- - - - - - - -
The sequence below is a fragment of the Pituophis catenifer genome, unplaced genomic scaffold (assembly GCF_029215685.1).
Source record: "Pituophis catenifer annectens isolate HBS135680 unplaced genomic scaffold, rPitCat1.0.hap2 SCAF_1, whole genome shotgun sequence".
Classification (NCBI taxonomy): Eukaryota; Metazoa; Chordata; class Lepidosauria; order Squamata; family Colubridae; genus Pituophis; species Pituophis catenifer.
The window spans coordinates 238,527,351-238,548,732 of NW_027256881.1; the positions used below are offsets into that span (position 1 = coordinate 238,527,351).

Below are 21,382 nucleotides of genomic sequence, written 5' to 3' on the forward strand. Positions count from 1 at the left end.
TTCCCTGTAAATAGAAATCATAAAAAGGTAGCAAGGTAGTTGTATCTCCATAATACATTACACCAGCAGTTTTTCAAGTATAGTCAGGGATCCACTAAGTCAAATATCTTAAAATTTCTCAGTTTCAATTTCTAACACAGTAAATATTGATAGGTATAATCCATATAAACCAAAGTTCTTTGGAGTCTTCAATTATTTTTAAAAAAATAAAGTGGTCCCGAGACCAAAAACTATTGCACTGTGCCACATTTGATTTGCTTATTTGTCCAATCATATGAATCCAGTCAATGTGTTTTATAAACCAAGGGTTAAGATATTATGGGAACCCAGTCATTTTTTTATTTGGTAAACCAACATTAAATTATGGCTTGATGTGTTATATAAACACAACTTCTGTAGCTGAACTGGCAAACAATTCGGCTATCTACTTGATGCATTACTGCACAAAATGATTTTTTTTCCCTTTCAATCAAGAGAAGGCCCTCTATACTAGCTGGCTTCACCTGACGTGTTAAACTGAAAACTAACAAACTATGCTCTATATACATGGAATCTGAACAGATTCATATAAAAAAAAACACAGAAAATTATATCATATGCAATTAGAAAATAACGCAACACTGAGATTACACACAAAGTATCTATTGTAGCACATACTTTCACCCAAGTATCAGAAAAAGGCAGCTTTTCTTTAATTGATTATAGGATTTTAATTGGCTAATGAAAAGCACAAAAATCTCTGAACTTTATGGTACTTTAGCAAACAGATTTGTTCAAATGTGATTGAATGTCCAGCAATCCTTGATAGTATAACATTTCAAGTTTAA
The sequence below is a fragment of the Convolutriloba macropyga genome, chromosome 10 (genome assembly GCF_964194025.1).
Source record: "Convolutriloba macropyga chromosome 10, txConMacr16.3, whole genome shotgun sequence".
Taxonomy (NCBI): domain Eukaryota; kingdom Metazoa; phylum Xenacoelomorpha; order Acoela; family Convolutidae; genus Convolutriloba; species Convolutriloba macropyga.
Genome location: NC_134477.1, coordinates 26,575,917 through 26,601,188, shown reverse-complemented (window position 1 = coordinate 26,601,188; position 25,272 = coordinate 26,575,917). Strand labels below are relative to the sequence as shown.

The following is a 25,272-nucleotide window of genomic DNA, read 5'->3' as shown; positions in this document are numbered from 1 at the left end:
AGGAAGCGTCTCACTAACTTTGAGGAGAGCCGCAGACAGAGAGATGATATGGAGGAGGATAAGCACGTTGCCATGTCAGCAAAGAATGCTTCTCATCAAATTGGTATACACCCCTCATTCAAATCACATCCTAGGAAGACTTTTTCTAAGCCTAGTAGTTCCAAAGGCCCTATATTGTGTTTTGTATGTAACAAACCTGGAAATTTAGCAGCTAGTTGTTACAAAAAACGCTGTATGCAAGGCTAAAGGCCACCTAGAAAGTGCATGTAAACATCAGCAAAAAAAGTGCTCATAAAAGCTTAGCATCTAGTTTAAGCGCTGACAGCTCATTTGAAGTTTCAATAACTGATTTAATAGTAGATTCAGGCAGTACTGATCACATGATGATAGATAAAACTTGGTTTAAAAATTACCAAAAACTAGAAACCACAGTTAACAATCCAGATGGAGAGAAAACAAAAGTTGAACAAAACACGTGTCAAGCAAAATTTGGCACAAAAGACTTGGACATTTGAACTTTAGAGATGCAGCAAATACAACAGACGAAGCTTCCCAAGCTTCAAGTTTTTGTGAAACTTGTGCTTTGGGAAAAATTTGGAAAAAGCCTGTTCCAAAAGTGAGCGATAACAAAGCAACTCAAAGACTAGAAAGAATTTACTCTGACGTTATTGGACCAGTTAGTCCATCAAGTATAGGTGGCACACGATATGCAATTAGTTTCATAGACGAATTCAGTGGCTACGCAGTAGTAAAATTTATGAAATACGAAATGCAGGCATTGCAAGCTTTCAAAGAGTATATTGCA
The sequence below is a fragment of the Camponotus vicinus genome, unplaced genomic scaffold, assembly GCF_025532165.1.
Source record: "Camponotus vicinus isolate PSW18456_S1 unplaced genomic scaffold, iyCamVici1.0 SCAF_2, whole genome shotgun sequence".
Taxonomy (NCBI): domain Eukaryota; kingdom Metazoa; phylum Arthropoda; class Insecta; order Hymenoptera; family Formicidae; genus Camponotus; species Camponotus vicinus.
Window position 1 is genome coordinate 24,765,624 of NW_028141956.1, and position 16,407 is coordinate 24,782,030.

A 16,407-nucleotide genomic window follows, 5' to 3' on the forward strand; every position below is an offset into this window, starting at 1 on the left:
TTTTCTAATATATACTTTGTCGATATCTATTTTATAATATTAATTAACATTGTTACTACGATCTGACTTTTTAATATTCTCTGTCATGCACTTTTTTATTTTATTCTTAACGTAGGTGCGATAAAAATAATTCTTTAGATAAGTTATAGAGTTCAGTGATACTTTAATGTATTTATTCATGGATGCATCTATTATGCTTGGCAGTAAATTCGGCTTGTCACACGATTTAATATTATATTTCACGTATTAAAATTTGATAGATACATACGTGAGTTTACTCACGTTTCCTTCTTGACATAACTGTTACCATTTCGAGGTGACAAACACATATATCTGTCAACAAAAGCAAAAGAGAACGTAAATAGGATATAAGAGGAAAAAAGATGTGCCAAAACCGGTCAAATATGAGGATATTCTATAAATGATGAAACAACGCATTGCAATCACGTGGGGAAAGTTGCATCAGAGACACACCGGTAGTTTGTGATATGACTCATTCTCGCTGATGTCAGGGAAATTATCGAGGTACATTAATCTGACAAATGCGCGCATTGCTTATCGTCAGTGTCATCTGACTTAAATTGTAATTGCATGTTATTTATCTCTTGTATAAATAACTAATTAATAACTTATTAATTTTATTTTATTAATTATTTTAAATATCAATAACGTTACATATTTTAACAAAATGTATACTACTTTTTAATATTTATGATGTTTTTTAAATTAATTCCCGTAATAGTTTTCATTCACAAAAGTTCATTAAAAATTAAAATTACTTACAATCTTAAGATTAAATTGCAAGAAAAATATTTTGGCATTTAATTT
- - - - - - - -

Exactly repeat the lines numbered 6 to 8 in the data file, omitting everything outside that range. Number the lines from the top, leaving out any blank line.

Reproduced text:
TTCCCTGTAAATAGAAATCATAAAAAGGTAGCAAGGTAGTTGTATCTCCATAATACATTACACCAGCAGTTTTTCAAGTATAGTCAGGGATCCACTAAGTCAAATATCTTAAAATTTCTCAGTTTCAATTTCTAACACAGTAAATATTGATAGGTATAATCCATATAAACCAAAGTTCTTTGGAGTCTTCAATTATTTTTAAAAAAATAAAGTGGTCCCGAGACCAAAAACTATTGCACTGTGCCACATTTGATTTGCTTATTTGTCCAATCATATGAATCCAGTCAATGTGTTTTATAAACCAAGGGTTAAGATATTATGGGAACCCAGTCATTTTTTTATTTGGTAAACCAACATTAAATTATGGCTTGATGTGTTATATAAACACAACTTCTGTAGCTGAACTGGCAAACAATTCGGCTATCTACTTGATGCATTACTGCACAAAATGATTTTTTTTCCCTTTCAATCAAGAGAAGGCCCTCTATACTAGCTGGCTTCACCTGACGTGTTAAACTGAAAACTAACAAACTATGCTCTATATACATGGAATCTGAACAGATTCATATAAAAAAAAACACAGAAAATTATATCATATGCAATTAGAAAATAACGCAACACTGAGATTACACACAAAGTATCTATTGTAGCACATACTTTCACCCAAGTATCAGAAAAAGGCAGCTTTTCTTTAATTGATTATAGGATTTTAATTGGCTAATGAAAAGCACAAAAATCTCTGAACTTTATGGTACTTTAGCAAACAGATTTGTTCAAATGTGATTGAATGTCCAGCAATCCTTGATAGTATAACATTTCAAGTTTAA
The sequence below is a fragment of the Convolutriloba macropyga genome, chromosome 10 (genome assembly GCF_964194025.1).
Source record: "Convolutriloba macropyga chromosome 10, txConMacr16.3, whole genome shotgun sequence".